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How it all started…

On a snowy day in November 1993, Mike Shaw stepped into his first pair of skis. Unknowingly, that moment would shape the next twenty years of his life.

From a young age, Mike was an adventurer. His love for extreme sports kicked off at 12 years old. You could find him cliff diving, skateboarding, wakeboarding, mountain biking, skiing or snowboarding in his spare time, taking on any sport where he could push his personal limits.

At age 14, Mike got his first pair of twin tip skis (hand-me-downs from his older brother). After just one season of freestyle skiing, he was hooked. He’d found his passion; skiing became his number one focus.

The following winter, Mike joined the Silver Star Freestyle Club and began taking his skiing to new heights. He and his teammates were all set on doing the same thing: becoming professional skiers. Mike got his first taste of competition in 2003 and there was no turning back. Before long, Mike was excelling on the provincial, national, and international level.

Unfortunately, Mike suffered two broken ankles, derailing his dreams of competing professionally. With endorsements on the line and higher stakes in the competition tour, this was devastating timing. Mike tried to push through and compete, but his competitive results suffered. The harsh realization that he would need to stop skiing to let his ankles fully heal set in, and he painstakingly stepped back from the competitive side of the sport.

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Coach Mike

Mike’s love for skiing led him to stay involved in the freestyle community. He began coaching at his local ski club on the weekends to help put himself through university. In 2010, after completing his business degree, Mike moved to Whistler, BC and fell in love with the coastal mountains. Shortly after the move to Whistler, Mike was hired as the head coach of the British Columbia Freestyle Ski Team.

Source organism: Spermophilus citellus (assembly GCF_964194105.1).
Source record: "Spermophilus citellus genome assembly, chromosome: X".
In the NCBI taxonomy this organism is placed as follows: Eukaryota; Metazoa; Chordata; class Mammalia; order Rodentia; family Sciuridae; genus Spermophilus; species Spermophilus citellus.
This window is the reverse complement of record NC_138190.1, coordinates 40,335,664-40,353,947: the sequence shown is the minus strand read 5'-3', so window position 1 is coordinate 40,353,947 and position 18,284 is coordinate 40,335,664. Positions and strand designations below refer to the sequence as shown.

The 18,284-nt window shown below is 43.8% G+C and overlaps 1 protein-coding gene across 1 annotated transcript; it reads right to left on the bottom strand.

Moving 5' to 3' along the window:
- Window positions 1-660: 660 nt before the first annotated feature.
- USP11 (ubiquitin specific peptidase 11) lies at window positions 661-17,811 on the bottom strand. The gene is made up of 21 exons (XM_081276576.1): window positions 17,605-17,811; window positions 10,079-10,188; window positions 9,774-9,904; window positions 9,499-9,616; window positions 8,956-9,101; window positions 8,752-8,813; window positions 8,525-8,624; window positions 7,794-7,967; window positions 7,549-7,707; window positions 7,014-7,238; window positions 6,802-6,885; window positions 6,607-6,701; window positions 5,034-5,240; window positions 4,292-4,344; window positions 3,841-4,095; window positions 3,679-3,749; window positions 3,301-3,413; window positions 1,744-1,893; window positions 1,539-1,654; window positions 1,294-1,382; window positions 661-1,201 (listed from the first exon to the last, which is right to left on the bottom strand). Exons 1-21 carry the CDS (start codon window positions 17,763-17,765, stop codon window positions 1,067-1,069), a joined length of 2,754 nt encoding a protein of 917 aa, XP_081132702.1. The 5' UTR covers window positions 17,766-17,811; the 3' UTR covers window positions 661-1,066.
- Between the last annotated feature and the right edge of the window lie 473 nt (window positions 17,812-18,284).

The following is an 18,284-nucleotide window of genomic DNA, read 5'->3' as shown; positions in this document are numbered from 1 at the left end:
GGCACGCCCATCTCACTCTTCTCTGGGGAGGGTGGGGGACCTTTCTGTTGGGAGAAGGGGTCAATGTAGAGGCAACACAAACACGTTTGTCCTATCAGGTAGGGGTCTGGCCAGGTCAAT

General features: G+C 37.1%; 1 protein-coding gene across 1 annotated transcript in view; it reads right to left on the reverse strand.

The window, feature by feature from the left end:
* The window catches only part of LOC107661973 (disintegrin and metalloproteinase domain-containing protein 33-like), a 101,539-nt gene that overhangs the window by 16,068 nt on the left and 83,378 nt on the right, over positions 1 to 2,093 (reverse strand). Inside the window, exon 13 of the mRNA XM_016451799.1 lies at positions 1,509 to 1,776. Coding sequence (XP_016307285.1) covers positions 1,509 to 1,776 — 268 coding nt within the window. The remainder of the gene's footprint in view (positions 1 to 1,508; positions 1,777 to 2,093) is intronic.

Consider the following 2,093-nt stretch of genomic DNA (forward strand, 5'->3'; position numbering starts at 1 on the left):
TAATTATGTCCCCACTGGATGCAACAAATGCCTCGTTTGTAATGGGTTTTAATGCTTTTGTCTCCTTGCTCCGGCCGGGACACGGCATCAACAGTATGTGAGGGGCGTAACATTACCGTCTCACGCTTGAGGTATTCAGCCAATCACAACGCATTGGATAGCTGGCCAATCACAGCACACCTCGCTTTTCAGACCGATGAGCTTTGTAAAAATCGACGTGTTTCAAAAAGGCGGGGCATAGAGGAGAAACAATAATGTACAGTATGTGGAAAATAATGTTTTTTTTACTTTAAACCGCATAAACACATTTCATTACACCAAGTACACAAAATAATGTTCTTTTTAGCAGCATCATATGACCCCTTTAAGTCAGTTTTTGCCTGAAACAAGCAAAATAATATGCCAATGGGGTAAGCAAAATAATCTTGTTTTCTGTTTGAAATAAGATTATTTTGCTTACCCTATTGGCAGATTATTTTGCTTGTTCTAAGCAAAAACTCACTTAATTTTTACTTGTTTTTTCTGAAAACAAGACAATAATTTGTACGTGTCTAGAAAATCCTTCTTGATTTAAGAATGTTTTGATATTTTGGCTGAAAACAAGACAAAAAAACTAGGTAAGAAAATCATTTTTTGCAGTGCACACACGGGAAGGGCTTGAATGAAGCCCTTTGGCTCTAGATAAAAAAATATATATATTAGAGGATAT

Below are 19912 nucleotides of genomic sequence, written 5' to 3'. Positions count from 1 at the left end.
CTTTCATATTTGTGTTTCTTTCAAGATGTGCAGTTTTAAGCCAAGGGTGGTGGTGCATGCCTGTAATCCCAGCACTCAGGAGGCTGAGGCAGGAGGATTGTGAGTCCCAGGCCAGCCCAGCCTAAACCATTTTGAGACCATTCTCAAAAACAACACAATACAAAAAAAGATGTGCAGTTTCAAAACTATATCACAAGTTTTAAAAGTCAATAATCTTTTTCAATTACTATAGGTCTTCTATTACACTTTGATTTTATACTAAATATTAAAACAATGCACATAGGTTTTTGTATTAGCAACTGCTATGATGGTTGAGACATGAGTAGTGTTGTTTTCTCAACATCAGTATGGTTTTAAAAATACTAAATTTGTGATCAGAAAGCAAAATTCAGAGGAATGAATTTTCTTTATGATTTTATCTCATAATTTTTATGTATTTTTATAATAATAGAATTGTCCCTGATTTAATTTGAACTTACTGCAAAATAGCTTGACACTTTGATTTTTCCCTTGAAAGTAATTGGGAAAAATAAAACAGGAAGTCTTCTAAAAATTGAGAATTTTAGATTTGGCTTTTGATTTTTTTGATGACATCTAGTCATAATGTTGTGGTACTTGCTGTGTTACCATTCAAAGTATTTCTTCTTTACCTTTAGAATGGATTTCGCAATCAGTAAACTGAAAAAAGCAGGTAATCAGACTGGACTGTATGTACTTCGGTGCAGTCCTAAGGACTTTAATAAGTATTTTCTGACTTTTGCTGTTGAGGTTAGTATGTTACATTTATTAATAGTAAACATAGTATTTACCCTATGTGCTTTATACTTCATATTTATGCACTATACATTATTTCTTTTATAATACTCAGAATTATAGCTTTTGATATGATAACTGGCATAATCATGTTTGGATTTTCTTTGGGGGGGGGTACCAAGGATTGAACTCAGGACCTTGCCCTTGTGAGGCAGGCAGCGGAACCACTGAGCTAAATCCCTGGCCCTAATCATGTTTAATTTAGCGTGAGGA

In his first high-performance coaching role, he worked with the top athletes from all over BC. By 2012, Mike had moved up the coaching ladder and was working with national development athletes from all over Canada. He and his team traveled the world competing all over North America, Europe, and New Zealand. In the summer months, Mike spent his time on the Blackcomb Glacier working for Momentum Ski Camps as their Terrain Park Designer/Builder and coach.

Mike was living his dream, traveling the world to ski some of the best terrain and competition venues imaginable. He had figured out how to “ski and survive,” and do it professionally. There was rarely a month that went by where Mike was away from snow or off his skis.

The fateful day that changed everything…

On December 16th, 2013 while skiing with his team in Colorado, life as he knew it changed in an instant. Mike was at Keystone Mountain skiing in the terrain park when he had a severe accident. In a ‘scorpion-like’ crash, Mike dislocated and broke his neck, paralyzing himself from the neck down.

At that moment, everything that Mike loved about skiing was ripped away from him. His athletes were tasked with helping him get off the snow and get the medical attention he so direly needed. Fortunately, Mike was in surgery hours later. His surgeon assured him it was the only hope for recovery from the crash.